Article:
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Ever since Ernest McCulloch and James E Till defined essential stem cell properties, the field of stem cell biology has attracted increasing interest.1 Manipulating embryonic stem cells has resulted in advanced genetic technologies such as knock-out and transgenic animals, providing valuable models to study genetic influence on a wide variety of diseases.2 The success in manipulating stem cells and the ability to differentiate them into diverse tissues brought with them countless concepts of utilising stem cells in medicine. The idea of perpetually dividing pluripotent cells, capable of differentiating into nearly every possible cell or tissue type, seems like an inexhaustible resource for regenerative medicine. At the same time it became increasingly clear that stem cells are not just beneficial since tumours of various origins also contain stem cells that help them to proliferate but also to escape conventional chemotherapy. Furthermore, even embryonic pluripotent stem cells have a tumourigenic potency, which is one of the major hurdles to their utilisation in therapeutic concepts. Thus, the existence of stem cells must be considered a double-edged sword.3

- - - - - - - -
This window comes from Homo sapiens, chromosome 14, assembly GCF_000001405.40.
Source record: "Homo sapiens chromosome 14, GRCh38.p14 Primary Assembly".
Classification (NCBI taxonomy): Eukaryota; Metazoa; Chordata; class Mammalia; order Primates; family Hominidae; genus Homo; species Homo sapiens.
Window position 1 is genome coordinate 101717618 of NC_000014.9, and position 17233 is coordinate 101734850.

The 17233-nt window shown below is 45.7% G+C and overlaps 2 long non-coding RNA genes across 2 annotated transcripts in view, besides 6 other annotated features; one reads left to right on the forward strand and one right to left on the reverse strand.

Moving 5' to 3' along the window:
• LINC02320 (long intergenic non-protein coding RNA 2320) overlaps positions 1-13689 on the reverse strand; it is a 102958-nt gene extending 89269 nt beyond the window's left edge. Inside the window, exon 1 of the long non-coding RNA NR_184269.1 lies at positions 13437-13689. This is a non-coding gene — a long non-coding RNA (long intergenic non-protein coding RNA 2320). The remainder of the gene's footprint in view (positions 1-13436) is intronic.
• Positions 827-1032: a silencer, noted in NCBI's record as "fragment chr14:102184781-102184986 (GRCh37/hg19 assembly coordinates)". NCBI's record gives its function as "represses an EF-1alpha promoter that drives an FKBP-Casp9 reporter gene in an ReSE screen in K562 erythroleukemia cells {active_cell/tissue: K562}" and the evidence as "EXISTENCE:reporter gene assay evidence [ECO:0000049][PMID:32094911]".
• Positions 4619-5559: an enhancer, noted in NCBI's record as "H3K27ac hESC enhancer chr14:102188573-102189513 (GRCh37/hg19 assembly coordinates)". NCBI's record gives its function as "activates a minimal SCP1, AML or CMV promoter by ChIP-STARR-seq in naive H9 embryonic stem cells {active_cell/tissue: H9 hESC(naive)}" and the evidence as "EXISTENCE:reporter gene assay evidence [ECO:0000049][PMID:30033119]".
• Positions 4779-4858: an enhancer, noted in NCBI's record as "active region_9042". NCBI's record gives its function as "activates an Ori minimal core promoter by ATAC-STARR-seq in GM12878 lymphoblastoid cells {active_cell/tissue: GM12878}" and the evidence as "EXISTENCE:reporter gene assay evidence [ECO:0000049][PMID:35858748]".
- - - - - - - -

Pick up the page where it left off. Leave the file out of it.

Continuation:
In general, adult stems cells may be found in multiple human tissues, among them the liver. These cells multiply by cell division and were described as replenishing dying cells and regenerating damaged tissues. Besides, these adult stem cells may also transdifferentiate into a whole spectrum of cell types of other tissues, the physiological relevance of which is still open to debate.4
The existence of stem cells in normal liver is widely accepted. They may be augmented by immunoselection for epithelial cell adhesion molecule-positive (EpCAM+) cells and are estimated to constitute ∼0.5–2.5% of the liver parenchymal cells. Furthermore these EpCAM+ liver cells were demonstrated to possess stem cell characteristics, as transplantation of …